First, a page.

Telling the true story of two men in World War 2 that fall in love, Yank! is a poignant piece of musical theatre about what it means to be a man, and being able to love freely. The European Premiere of the production opened at the Hope Mill Theatre last night in Manchester.
Set during the time when the notion of homosexuality in America was being defined by the development of modern psychiatry. It’s a powerful story that is important to be told, whilst men were fighting for their lives at war, they were also fighting for their freedom. It’s thought-provoking to watch the struggles they have to fight against the system in order to be able to love.
Young soldier Stu (Scott Hunter) is finding the war a lot harder than anticipated. He isn’t as strong as the other men, and feels like he has failed as a man. Whilst getting teased and tormented by the other soldiers, he finds comfort in his journal. His diary entries narrate the show, and as an audience we are able to delve into his deepest thoughts. He strikes a friendship with fellow soldier Mitch (Barnaby Hughes), and his friendship that transpires into love and they find themselves kissing. Their love story is rocky, as Mitch fights back, denying he isn’t a ‘fruit’ or a ‘fairy’. Struggling with his heartbreak, Stu decides to leave the army squad to become a reporter for Yank! magazine.
It’s an emotive narrative that is told through the style of an MGM musical, with influences of Rogers and Hammerstein, the story is told through theatrical dance accompanied by a rich score. When Stu meets photographer Artie (Chris Kelly) in a bar, he soon realises he is also gay which is discovered through an excellently crafted tap number ‘Click’, in which Artie shows Stu the secret way the guys would identify other gay men in the war – which is a code they would tap on the floor.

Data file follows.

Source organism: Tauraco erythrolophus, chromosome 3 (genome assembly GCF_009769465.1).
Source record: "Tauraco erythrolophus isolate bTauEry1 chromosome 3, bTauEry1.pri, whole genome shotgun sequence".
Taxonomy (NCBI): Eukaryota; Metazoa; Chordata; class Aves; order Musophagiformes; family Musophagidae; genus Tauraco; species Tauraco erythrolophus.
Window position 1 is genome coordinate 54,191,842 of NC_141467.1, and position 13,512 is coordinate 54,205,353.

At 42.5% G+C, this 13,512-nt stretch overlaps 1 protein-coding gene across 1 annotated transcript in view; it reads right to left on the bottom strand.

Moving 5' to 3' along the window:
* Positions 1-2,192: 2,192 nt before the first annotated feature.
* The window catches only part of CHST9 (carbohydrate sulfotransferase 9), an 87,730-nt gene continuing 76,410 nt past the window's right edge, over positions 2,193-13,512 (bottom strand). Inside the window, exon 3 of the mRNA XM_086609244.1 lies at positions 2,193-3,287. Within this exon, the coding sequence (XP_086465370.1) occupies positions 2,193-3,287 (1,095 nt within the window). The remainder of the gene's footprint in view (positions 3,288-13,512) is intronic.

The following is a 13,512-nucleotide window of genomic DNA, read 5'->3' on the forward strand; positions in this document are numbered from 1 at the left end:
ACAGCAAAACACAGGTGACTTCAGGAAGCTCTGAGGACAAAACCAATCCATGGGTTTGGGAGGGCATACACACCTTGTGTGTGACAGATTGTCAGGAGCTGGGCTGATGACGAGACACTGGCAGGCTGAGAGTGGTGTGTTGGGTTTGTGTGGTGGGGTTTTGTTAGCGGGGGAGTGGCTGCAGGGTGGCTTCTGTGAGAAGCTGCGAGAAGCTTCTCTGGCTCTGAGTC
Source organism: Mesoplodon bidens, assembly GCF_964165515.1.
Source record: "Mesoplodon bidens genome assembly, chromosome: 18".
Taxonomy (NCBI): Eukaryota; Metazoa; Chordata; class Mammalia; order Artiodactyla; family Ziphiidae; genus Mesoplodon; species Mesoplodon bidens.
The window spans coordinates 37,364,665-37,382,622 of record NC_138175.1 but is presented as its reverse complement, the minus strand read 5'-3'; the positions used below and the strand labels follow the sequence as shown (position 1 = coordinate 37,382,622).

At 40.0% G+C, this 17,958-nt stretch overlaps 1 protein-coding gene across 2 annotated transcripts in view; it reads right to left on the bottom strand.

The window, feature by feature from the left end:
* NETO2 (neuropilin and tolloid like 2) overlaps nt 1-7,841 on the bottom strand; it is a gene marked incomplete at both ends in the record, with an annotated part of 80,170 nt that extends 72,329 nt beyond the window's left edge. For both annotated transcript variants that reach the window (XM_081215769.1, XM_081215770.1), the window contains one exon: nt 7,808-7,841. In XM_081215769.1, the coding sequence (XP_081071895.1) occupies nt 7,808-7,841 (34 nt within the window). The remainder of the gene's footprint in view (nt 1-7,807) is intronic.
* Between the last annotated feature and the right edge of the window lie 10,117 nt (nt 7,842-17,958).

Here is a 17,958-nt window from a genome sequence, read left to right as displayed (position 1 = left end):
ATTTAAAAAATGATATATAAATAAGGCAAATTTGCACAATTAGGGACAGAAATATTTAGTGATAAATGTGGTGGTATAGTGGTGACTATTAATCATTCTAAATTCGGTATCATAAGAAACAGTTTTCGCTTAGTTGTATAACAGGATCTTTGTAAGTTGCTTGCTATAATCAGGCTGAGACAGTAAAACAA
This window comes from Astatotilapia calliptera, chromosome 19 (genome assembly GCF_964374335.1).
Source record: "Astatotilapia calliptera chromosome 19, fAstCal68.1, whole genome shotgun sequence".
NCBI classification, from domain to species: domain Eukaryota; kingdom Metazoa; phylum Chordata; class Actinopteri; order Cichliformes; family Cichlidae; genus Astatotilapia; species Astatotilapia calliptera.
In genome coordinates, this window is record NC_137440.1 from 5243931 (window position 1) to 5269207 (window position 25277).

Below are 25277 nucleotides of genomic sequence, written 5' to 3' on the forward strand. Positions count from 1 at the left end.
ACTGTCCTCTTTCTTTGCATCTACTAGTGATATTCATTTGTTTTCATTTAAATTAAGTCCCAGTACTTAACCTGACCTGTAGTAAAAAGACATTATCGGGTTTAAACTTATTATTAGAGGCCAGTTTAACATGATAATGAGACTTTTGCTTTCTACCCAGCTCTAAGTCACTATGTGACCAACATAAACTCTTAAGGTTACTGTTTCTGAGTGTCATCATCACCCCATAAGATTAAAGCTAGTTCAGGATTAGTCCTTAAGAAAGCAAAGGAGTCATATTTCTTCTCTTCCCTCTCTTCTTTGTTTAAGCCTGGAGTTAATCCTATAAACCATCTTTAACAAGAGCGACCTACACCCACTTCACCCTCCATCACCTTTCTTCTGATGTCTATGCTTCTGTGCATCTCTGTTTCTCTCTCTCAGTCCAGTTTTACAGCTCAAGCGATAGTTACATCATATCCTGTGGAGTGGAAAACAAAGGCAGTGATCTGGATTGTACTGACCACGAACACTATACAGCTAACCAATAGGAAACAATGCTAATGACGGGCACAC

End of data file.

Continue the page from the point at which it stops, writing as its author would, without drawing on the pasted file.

Creating light and shade in the production, the balance of the impressively choreographed musical numbers with the beautifully sombre duets, creates an engaging piece of theatre. The language is poetic, with interjections of quick-witted humour from the army squad – whose distinct personalities bring warmth to the piece.
Leading the cast, Scott Hunter barely leaves the stage as the young soldier Stu who is struggling with his identity. His performance is charged with emotion as he goes on a journey to discover who he really is and what he really feels. Hunter’s character progression through the show is compelling to watch, opening the show as the weakest soldier, he becomes the strongest as he doesn’t give up in his fight to love. Opposite him, Barnaby Hughes gives a moving performance as Mitch as he displays his tough and charismatic nature, but it is his glimpses of vulnerability that draw the audience to his character.
There are some truly touching moments between Stu and Mitch as their love unravels. James Baker’s direction is fluid and honest, creating a genuine portrayal of love against all odds
Yank! The Musical is heart-warming, heart-aching and everything in-between.
On until the 8th of April, tickets can be found here.